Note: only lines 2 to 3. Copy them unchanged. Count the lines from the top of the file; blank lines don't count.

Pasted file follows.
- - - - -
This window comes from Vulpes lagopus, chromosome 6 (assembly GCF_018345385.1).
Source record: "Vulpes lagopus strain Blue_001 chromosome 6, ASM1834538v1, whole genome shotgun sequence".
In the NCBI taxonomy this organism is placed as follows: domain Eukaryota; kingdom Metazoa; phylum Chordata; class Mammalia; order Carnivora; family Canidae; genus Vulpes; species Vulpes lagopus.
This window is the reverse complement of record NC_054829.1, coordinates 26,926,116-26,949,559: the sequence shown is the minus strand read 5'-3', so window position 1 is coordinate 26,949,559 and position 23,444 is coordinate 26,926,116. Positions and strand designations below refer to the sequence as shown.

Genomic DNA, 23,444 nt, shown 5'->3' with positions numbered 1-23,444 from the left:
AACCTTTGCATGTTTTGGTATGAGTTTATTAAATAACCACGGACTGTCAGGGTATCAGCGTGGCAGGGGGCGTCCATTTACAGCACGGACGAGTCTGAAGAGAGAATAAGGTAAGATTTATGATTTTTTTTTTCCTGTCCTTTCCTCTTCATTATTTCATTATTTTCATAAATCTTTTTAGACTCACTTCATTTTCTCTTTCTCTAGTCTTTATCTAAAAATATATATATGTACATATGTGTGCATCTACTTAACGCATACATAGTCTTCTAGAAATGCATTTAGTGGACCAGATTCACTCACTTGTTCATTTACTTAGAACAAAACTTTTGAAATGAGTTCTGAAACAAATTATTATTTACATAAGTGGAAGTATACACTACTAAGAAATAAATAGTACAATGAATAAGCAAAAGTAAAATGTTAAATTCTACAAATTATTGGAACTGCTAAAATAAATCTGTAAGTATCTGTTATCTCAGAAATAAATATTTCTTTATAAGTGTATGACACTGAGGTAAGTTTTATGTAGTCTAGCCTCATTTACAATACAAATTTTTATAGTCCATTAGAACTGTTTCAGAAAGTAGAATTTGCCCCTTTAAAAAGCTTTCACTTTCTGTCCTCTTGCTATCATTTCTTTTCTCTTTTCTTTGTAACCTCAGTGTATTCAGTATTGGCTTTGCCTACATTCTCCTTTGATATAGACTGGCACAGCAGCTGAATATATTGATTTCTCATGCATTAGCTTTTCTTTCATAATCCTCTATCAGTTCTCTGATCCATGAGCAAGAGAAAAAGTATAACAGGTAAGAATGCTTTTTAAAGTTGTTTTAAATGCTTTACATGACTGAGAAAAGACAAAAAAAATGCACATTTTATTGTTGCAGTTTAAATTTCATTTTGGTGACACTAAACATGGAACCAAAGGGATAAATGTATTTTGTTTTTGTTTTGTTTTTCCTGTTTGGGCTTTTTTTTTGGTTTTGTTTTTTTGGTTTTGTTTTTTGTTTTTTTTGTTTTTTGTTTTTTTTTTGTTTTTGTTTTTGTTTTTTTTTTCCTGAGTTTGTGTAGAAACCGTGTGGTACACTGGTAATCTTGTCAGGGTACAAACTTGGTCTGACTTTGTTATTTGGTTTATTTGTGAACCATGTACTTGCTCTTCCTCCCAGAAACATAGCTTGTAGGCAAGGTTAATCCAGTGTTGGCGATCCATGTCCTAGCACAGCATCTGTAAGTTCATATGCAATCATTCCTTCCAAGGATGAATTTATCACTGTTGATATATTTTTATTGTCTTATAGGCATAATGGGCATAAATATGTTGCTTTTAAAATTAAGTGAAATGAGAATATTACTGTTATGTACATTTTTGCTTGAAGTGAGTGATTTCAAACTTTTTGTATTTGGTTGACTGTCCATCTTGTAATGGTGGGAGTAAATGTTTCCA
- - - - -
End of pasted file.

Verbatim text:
Source record: "Vulpes lagopus strain Blue_001 chromosome 6, ASM1834538v1, whole genome shotgun sequence".
In the NCBI taxonomy this organism is placed as follows: domain Eukaryota; kingdom Metazoa; phylum Chordata; class Mammalia; order Carnivora; family Canidae; genus Vulpes; species Vulpes lagopus.